Venting dryer indoors to add heat to house ? - Mothering Forums

 
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#1 of 14 Old 10-07-2006, 07:21 PM - Thread Starter
 
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Has anyone tried this ? I'm looking into kits that allow you to vent your dryer inside to add heat during the cold weather months. Electric dryers only, since gas dryers can have carbon monoxide issues.

It looks like the downsides are lint and moisture - the lint should be pretty much taken care of by a special filter (and the kits are cheap, less than $30) and I really think we could use the moisture - our house is super dry in the winter, we're fairly drafty anyways so winter humidity is never a concern, and we have really tall ceilings, so there's a lot of space to fill.

The idea of free extra heat, going into the kitchen which is our chilliest room, is really tempting.
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#2 of 14 Old 10-07-2006, 07:39 PM
 
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I've wondered before whether this could be done. What a great idea! Do you have links for the kits?

:
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#3 of 14 Old 10-07-2006, 09:44 PM - Thread Starter
 
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Here are some kits/info that I've been looking at:

http://www.improvementscatalog.com/h...ryer-Vent.html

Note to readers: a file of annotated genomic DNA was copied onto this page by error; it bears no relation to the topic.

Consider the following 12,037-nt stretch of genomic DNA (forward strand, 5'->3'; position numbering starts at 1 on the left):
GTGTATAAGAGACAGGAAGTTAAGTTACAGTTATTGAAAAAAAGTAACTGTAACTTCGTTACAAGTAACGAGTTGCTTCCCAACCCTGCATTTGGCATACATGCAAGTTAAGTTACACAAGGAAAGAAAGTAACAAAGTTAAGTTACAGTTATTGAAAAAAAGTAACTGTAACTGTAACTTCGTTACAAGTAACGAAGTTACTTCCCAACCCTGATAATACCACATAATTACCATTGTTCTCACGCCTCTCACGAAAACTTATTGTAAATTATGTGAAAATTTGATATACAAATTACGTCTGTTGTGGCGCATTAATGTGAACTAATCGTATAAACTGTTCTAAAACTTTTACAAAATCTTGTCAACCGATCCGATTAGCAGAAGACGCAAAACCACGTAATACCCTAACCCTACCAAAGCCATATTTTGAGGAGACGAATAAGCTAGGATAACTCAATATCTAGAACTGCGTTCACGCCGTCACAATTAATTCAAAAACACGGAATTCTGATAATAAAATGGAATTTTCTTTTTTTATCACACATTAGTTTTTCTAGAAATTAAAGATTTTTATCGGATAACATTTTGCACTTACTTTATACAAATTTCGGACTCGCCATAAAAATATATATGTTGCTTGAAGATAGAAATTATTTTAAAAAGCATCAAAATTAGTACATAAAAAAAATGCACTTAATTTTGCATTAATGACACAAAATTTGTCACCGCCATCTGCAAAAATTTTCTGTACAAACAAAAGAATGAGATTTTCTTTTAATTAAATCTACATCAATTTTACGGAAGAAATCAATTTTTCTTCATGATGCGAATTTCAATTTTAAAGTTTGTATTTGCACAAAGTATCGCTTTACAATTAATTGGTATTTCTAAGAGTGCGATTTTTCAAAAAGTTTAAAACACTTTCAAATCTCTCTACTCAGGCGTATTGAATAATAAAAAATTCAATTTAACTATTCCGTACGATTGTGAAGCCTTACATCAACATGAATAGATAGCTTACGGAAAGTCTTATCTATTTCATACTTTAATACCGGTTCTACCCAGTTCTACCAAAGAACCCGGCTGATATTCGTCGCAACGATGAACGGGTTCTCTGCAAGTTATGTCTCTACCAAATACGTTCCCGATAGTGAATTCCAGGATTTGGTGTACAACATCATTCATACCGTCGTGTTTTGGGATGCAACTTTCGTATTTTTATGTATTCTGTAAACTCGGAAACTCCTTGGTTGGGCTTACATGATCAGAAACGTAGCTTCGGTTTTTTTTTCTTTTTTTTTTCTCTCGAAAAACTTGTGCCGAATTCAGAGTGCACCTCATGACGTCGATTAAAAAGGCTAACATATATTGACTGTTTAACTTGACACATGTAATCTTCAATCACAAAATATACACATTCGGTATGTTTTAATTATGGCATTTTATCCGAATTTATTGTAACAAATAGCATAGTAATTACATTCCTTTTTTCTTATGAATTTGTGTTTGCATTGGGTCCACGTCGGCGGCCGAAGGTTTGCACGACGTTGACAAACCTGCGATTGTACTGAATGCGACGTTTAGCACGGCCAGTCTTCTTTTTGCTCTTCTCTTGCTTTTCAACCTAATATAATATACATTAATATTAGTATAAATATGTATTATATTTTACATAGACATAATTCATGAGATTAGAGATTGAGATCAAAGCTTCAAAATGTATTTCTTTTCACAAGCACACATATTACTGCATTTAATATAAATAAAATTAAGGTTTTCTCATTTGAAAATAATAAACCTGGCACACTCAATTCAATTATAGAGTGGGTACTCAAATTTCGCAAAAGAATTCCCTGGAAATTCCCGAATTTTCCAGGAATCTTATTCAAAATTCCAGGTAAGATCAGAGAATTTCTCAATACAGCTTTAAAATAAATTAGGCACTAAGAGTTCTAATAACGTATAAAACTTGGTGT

http://www.indoorlinttrapfilter.com/servlet/StoreFront

http://www.nextag.com/dryer-indoor-vent/search-html

http://www.dulley.com/tip/t1101.shtml


And here is a pretty strong naysayer - apparently in some areas, it's against code to vent a dryer to the inside - but even this person says that if the indoor vent system is properly maintained, it will do the job.
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#4 of 14 Old 10-07-2006, 09:46 PM - Thread Starter
 
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#5 of 14 Old 10-08-2006, 12:41 AM
 
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Interesting . . . what happens in the summer when extra heat's a bad thing?
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#6 of 14 Old 10-08-2006, 01:40 AM
 
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Thanks for posting the links. I think this is a great idea for winter use, and I'm going to recommend the device to my husband. I'm all for the added heat and moisture.

We'll just have to remember to keep an eye on the water level, which shouldn't be hard because our dryer is in the middle of the kitchen. Thanks opally!
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#7 of 14 Old 10-08-2006, 02:29 AM
 
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just a word on moisture:

We're currently venting our dryer into the addition of our house, and have not been happy with the results. The amount of moist air that a dryer pumps out (at least our dryer) is akin to a long, hot shower. The walls become moist and the windows steam up. This is especially frustrating in winter because water + cold windows = ice.

I suppose we could run a humidifier, but that takes up space, and kinda defeats the purpose of saving energy by venting inside.
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#8 of 14 Old 10-08-2006, 08:36 AM - Thread Starter
 
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Quote:
Originally Posted by sweetpeas View Post
Interesting . . . what happens in the summer when extra heat's a bad thing?